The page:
Apple has never had much left over for gaming, and Mac OS has rarely received game-promoting news. The company stopped updating the old graphics engine opengl a long time ago. Although Metal is really powerful, Apple has not bothered to make sure that the framework has all the features for games that are in competing frameworks such as Vulkan and Direct3d.
In a way, this has been understandable, as the Macs that sell best have had substandard graphics performance due to Intel’s integrated graphics chips. But now that these have been replaced by the Apple Silicon processor M1, the game graphics are taking a huge leap upwards.
The M1’s GPU beats graphics cards such as the Geforce 1050 Ti and Radeon RX 560 and is not far behind newer cards such as the Geforce 1650 Max-Q and Radeon 5500M. Apple still has a long way to go to reach fatter graphics cards like the Radeon RX 5700 XT, which you can buy in a 27-inch Imac, but you no longer need an egpu to play newer, heavier titles on a Macbook Air or 13-inch Macbook Pro.
Which games work and how well?
If you do not want to sit and look for yourself, we can suggest a practical resource. Thomas Schranz has developed the site applesilicongames.com which lists a long list of games tested by himself or others. In most cases, the table shows how the game has been installed (Steam, App Store, etc.), if it has been optimized for the arm architecture or run via Rosetta (or Crossover) and on which computer they have been tested. Many also list which graphics framework the game uses (opengl or Metal), which resolution the tester used, how many frames per second the computer can handle and which graphics settings were used.
This is a great way to avoid testing yourself with different resolutions and settings to find the optimal balance between nice graphics and playable refresh rate. For example, we can see that Fortnite goes almost as fast with 4k resolution as with 1080p.
Over time, we will get a better picture of which graphics settings tend to slow down games on Apple chips and which you can pull up to the max. Different GPU architectures are optimized for different things and something that is demanding on one can be a simple thing for another (and vice versa). Just as Apple seems to have optimized the M1’s cpu to expand compressed zip files quickly, the gpu may be optimized for things that AMD’s and Intel’s graphics circuits are not optimized for. Higher resolution, for example, seems to affect the speed less than expected, while other settings will certainly prove to degrade performance more than usual.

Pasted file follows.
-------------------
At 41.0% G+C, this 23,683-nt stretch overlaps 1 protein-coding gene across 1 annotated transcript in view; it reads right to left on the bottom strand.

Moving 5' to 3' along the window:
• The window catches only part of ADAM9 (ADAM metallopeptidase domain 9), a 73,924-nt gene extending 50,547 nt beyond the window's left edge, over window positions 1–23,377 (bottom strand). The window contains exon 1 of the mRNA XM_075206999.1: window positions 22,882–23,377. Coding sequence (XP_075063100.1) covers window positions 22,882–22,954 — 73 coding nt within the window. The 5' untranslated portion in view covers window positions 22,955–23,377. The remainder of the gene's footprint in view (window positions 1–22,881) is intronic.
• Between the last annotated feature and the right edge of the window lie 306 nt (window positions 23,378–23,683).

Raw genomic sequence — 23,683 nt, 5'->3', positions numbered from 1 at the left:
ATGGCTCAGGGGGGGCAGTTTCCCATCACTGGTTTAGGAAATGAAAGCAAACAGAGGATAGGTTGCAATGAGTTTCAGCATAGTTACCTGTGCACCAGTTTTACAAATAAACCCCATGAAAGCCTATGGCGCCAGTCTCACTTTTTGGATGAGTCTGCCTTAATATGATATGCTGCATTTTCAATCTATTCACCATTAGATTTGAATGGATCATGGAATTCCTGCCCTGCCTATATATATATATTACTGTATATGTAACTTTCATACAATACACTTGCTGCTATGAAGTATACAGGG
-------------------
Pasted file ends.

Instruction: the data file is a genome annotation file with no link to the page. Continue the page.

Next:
If you try another game or just want to test it yourself, we can recommend that you try it out systematically. For example, select medium graphics settings and test with different resolutions. Then switch to high settings and test again with the same resolution and so on. If the same resolution as the screen is sluggish, you can try turning off antialiasing – sometimes 2,560 x 1,600 pixels (used by Apple’s 13-inch screens) go without antialiasing faster than 1,280 x 800 with ditto on, and look better out.
Many game-crazy Mac users have long given up hope of an equivalent offering that Windows has. They boot completely sonic about the computer to Windows via Boot Camp if they want to play. In games that still use opengl, it can provide both twice as fast speed as in Mac OS and also nicer graphics as the Windows version of the game uses Direct3d, Vulcan or at least a newer version of opengl.
As Boot Camp is not available on the M1 Macs, this is no longer an option. Many games will no longer be playable on Mac at all.
The only option is to use Crossover Mac from Codeweavers, which translates x86-64 code for Windows to arm64 code for Mac OS in two steps, first via Wine and then Rosetta. This requires at least Mac OS 11.1 (which is still in beta testing at the time of writing), but actually works with both some new games like The Witcher 3 and old classics that no longer work on Mac OS like Diablo 2.
(Craig Federighi recently said that if Microsoft wants, Apple will not prevent the arm version of Windows 10 from running on the new Macs. But for games, it will do no good: Windows game developers will hardly start redoing their games to support arm processors.)
The M1 is the first generation of Apple’s Mac processors and we are waiting with excitement for what the M2 or M1X (or whatever they will now be called) will be able to achieve in the 16-inch Macbook Pro and Imac. Graphics cards naturally have a high degree of parallelism and Apple can probably easily plug in twice as many, or even more, GPU cores. For high-resolution screens, memory will also begin to become a limitation, but we expect that the more powerful models will be able to be expanded to 32 or 64 gigabytes of internal memory.
One development that may lead to the fact that more games ported to Mac OS is actually starting to appear is the success of the Moltenvk project. It is an open source project that forms a bridge between the graphics framework Vulkan and Apple’s Metal. Today, it is almost 100 percent compatible with Vulcan 1.1. A couple of years ago, there was a lack of support for several important features used by game developers, but most have now been fixed. Major games that already use Vulkan on the Windows side are, for example, Red Dead Redemption 2 and the modern Doom series.
So far, there has been a lack of incentive for many game developers to develop Mac versions, as a large majority of Apple’s Macs sold simply do not have the strength to run the games. But with Apple Silicon, the game plan is changing and in a couple of years there will be a larger potential customer base for games. That the developers at the same time can no longer point to Boot Camp and shrug their shoulders means that hope is now increasing that there will be more games for Mac.